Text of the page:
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Ronald Wright offers nuanced views of both the Incan and Spanish worlds in The Gold Eaters.

The Gold Eaters
Ronald Wright
Hamish Hamilton

International headlines recently reported that one of Earth's last uncontacted tribes, Peru's Mashco-Piro, appeared to be attempting to communicate with the world outside their Amazon home. Visions of civilizational oneness sealed with pox-thwarting fistbumps dissipated, however, when it became apparent that what the Mashco-Piro actually wanted was metal cooking implements, which they grabbed from a nearby tourist resort before retreating back into the jungle.

A saucepan might seem like a less romantic thing to wager your kingdom for than a horse, but the upshot of Shakespeare's famous line is the same: it's difficult to fathom the desperation of someone who lacks a thing you happen to have a lot of.

In his richly evocative, skillfully paced new novel, which begins in 1526 and spans the first two decades of Spain's conquest of the Inca Empire (70 years before Shakespeare wrote Richard III) Ronald Wright – the Canadian historian whose 10 books include two well-received novels (A Scientific Romance, Henderson's Spear) – often focuses on the Inca's perplexity over the Spanish conquistadors' lust, "sexual in its intensity," for gold, a mineral so abundant the Inca lined their roofs with it. In a scene that, like most here, hews to the historical record, the captive Inca king Atawallpa readily offers the Spanish his palace filled with gold as a ransom for his life, knowing that it can be replaced. Of course, the conquistadors had no thoughts of sacrificing anything for the Inca's riches: the plan was, rather – spoils alert! – to take the Inca's gold and their kingdom.

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The Gold Eaters is told from the point of view of Waman, an Inca boy who talks his way, at the novel's outset, onto a trading ship that has the misfortune to get commandeered by the conquistador Francisco Pizarro. The latter's ragged, starving crew slay all aboard save Waman, whom they decide to train as a translator. When, after being taken to Spain, where Pizarro petitions King Charles to take Peru (which the Inca refer to simply as "the World") for the crown, Waman returns home a few years later, it's to empty towns strewn with pustulant corpses, smallpox having laid the groundwork for the conquistadors' eventual prevailing, with fewer than 200 men, over the formidable Inca.

Narratively, it's a brilliant approach: as someone with plausible, nuanced access to both worlds, Inca and Spanish, Waman not only spares Wright the need for more elaborate storytelling devices, the translator's morally paradoxical position as the mouthpiece for his own people's downfall also builds reader-ensnaring tension. The more he's given access to those at the highest levels of power, the more carefully Waman must choose his words. Often, this means ensuring that certain things, such as sarcasm, get lost in translation.

This isn't to say that The Gold Eaters never succumbs to that Achilles' heel of historical fiction, didacticism. When Waman's father explains to him (a.k.a us) the practical benefits the Empire bestows on those who serve it (road- and canal-building! social security! emergency services!), one's instinct is to grab a pencil in case there's a test at the back of the book. As the novel progresses though, Wright brings our sightlines more seamlessly in line with his characters' – enough so that when Waman enters an Inca city for the first time and takes in a doorway, "twice his height made of smooth masonry, the work so massive and precise it looks impossible, as if stone blocks had magically been rendered soft as clay and pressed together in a perfect fit," his awe is very much our own.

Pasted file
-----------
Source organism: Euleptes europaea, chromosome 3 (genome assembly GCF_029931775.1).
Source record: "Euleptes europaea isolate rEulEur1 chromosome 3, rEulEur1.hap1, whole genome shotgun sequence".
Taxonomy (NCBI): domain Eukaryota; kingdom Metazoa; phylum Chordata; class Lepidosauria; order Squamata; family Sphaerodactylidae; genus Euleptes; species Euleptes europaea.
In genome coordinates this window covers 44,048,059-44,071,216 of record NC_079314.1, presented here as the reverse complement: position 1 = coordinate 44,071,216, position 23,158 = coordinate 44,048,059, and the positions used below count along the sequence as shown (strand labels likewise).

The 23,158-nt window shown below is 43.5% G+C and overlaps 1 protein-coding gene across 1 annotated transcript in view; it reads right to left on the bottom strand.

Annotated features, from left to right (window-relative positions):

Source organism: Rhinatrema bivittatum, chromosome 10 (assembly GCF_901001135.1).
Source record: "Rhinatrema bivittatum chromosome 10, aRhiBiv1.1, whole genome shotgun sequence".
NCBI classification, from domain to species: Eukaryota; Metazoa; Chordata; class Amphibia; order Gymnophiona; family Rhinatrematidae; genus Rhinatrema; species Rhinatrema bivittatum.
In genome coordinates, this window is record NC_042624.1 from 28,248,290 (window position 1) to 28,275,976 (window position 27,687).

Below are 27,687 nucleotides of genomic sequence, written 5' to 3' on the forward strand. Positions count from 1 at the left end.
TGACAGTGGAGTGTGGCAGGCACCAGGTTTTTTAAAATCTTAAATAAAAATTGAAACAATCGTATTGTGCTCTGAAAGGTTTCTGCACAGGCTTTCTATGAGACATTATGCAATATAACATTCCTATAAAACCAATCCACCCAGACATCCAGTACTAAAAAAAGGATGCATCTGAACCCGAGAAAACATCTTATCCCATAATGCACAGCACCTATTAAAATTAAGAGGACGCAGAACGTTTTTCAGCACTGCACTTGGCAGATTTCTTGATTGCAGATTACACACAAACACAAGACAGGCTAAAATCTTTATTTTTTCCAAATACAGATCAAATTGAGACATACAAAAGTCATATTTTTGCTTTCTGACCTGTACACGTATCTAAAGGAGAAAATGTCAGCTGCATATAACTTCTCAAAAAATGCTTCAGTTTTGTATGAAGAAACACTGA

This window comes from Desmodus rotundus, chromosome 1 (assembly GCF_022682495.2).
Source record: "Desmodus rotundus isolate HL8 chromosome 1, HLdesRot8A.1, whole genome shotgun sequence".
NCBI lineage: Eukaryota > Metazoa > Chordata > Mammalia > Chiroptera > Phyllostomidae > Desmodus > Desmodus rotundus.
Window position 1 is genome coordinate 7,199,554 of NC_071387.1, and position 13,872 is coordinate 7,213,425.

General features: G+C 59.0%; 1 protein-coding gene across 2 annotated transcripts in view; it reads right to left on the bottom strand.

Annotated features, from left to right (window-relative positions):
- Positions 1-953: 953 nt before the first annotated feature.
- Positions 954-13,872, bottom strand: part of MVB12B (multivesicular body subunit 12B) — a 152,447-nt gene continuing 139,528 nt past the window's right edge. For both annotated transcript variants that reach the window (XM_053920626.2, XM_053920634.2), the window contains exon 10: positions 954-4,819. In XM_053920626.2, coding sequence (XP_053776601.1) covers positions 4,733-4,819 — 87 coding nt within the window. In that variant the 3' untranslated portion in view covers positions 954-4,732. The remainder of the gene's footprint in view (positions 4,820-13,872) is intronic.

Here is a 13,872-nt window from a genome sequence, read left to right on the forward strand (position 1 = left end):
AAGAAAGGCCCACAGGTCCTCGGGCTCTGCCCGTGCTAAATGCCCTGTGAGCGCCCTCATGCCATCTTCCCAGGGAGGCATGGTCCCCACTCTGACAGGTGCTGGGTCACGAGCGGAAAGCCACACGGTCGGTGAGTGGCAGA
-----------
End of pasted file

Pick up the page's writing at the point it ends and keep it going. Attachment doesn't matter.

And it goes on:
The novel resists giving way to easy relativism, though Wright's admiration for the Incas' mind-boggling achievement is palpable, as is the enjoyment he takes in contrasting that culture's salubriousness with the hygienic squalor of its would-be vanquishers – the latter occasioning some memorable lines, like the Spanish "scratching at lice roaming scrotums tight with fear." Indeed, with their louse-ridden beards, rotten teeth and flaking, pale skin, the conquistadors are like something out of a hipster-zombie apocalypse, though by describing them, through Incan eyes, as looking like "the dead, returning from the underworld," Wright opts for less anachronistic terms.

Waman's endurance of his bondage is partly explained by his desire to return home and find his family, including his cousin, Tika, with whom he's in love. The love story is strategic but a bit wan; what really propels the novel is Wright's four-dimensional evocation, as Waman and his horrible bosses incrementally take in its breadth, of the empire itself – not just its archeological wonders and startling, improbable geography but smells and sounds as well.

Amongst themselves, the Inca refer to the Spanish as "barbarians," though whose cultural practices are the most barbaric is at times an open question: Atawallpa, clad in a "velvety coat of batskins," creepily drinks from a cup made from the hollowed-out head of his brother's general (there's a lot of fraternal strife on both sides). That said, if either group had started a barbaric cultural practices hotline, then the Inca, whose enviable mail system could (we learn) ferry a message over 200 miles of sand and snow in a single day, would have surely had the technological edge.

Emily Donaldson is a freelance critic and editor.

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